“We sat back and were like, ‘Wait a minute, that’s the way to tell the story.’ It’s not about highlighting one specific thing,” she said. “It’s about having the stream of consciousness of text, and picking out the most salient parts.”

Courtney Mitchell, general manager and news adviser of The Daily Tar Heel, said the staff told her on Tuesday morning about the idea to feature their peers’ text messages on the front page, but she didn’t see it until it was uploaded to the printer.

“This was 100% all them,” Mitchell said.

The Daily Tar Heel is an independent nonprofit newspaper and, though it is an official student organization at UNC, it does not receive university support. Mitchell said part of her role as general manager is to help train and guide the student journalists. But they make their own decisions.

“I don’t think anyone else except this generation could give voice and legs to this feeling of what it’s like to be on lockdown, while you know that there have been shots fired, or that’s what you’ve been told and that’s what you’re imagining,” Mitchell said. “And you don’t actually know how bad it is.”

Late Tuesday night, Yaede shared the image of the front page on X, formerly known as Twitter.

“I shed many tears while typing up these heart-wrenching text messages sent and received by UNC students yesterday,” she tweeted. “Our campus was on lockdown for more than three hours. Beyond proud of this cover and the team behind it.”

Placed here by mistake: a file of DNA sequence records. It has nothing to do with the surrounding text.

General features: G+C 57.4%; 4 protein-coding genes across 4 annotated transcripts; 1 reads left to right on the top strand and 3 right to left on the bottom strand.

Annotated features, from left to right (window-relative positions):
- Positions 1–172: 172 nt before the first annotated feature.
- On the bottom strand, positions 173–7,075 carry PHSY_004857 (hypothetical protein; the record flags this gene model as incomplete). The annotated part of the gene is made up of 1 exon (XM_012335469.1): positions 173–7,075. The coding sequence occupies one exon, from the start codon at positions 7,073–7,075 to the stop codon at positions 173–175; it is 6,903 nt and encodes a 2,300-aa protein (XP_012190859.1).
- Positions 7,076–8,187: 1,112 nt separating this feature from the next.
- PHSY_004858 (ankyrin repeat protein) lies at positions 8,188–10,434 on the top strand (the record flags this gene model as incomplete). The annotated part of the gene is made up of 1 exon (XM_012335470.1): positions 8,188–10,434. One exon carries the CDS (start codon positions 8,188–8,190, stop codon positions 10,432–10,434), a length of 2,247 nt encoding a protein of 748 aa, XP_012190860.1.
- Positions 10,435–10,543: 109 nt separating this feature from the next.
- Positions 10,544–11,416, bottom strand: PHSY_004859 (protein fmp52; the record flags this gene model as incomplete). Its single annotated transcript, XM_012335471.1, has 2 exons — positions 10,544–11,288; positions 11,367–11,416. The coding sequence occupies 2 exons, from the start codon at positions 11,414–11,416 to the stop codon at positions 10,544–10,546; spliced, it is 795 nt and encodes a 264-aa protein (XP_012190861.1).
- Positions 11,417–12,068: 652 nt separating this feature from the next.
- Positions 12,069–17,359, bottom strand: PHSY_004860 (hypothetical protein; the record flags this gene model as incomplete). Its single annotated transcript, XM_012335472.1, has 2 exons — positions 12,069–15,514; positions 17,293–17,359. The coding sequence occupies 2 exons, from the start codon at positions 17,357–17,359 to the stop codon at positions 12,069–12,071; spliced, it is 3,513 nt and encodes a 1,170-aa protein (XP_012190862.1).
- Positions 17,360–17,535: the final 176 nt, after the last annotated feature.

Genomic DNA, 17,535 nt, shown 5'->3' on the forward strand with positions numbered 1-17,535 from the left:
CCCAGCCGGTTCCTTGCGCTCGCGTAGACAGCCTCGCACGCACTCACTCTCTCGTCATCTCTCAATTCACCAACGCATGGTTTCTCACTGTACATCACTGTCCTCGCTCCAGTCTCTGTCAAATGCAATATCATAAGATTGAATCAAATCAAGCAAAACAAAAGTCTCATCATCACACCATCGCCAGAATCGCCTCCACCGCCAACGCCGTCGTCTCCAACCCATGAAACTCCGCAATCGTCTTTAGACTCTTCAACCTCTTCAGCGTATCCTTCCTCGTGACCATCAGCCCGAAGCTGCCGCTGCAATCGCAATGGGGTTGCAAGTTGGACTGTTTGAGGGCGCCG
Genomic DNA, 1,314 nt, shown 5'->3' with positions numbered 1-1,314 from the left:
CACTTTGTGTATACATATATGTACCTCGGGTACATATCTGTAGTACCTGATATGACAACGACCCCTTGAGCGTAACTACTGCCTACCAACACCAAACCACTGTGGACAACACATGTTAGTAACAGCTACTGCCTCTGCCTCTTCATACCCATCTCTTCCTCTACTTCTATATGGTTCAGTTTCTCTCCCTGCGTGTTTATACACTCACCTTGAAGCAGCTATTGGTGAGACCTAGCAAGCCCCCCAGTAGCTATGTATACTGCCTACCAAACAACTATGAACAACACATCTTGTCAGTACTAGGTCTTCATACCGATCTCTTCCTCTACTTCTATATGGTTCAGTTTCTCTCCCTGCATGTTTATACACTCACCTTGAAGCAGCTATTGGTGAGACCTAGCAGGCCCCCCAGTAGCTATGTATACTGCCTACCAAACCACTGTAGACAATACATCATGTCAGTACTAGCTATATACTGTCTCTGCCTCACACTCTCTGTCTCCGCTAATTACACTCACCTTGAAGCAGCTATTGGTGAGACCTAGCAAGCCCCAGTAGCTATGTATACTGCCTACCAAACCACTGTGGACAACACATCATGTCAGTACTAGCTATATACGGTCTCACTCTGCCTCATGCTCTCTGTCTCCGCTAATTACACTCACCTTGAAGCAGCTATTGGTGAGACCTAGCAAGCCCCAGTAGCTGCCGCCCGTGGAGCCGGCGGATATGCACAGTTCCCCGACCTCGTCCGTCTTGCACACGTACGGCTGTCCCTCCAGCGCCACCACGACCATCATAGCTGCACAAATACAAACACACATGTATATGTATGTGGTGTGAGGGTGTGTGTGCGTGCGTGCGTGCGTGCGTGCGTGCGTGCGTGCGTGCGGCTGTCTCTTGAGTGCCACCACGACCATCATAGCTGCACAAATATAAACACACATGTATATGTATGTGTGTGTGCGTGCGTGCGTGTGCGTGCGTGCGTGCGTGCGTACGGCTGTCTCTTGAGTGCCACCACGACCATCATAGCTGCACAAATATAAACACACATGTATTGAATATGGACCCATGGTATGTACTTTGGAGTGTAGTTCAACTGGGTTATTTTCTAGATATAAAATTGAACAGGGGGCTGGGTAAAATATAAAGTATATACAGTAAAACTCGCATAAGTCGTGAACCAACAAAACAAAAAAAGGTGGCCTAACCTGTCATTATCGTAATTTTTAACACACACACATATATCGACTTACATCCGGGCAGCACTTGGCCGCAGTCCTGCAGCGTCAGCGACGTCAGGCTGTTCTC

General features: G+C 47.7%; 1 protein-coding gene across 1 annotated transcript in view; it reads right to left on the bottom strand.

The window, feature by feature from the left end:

Mitchell said she doesn’t think a photograph would have been as compelling.

“I definitely think this is the most powerful news interpretation of this event that I could imagine,” she said. “I don’t think I felt their fear until I saw the paper. I think that was the first time I let down my guard enough to be like, ‘Wow, we all just went through this, didn’t we?’ And what I think is happening across the country is people are resonating with that. These text messages have actually anthropomorphized fear, and now it’s walking around us. And we can’t ignore it.”

Martin said it was heartbreaking to see the final version. “You can feel the fear in that front page, and in those texts,” she said. “Honestly I can’t even look at the paper now and read through it all without tearing up, even still.”

By Wednesday, Yaede’s tweet had been reposted more than 17,000 times. This is her second week on the job as The Daily Tar Heel’s print managing editor. Yaede previously served as opinion editor and summer editor.

Yaede asked those who liked their front page to keep reading.

“I’m incredibly proud of the work that we as student journalists have been able to pull off in the last two days. I think we don’t really give ourselves time to process what happened, as much as we want to hop in and start working on it,” she said. “We are close to the issue. We are students. We are impacted by it. And I think our coverage of it is something to look out for. … We have more to offer. We have more to say. We have more to share.”

This article was updated after publication to include additional context from Emmy Martin.

Support high-integrity, independent journalism that serves democracy. Make a gift to Poynter today. The Poynter Institute is a nonpartisan, nonprofit organization, and your gift helps us make good journalism better.
Amaris Castillo is a writing/research assistant for the NPR Public Editor and a contributor to She’s also the creator of Bodega Stories and a…
Amaris Castillo

More News

Back to News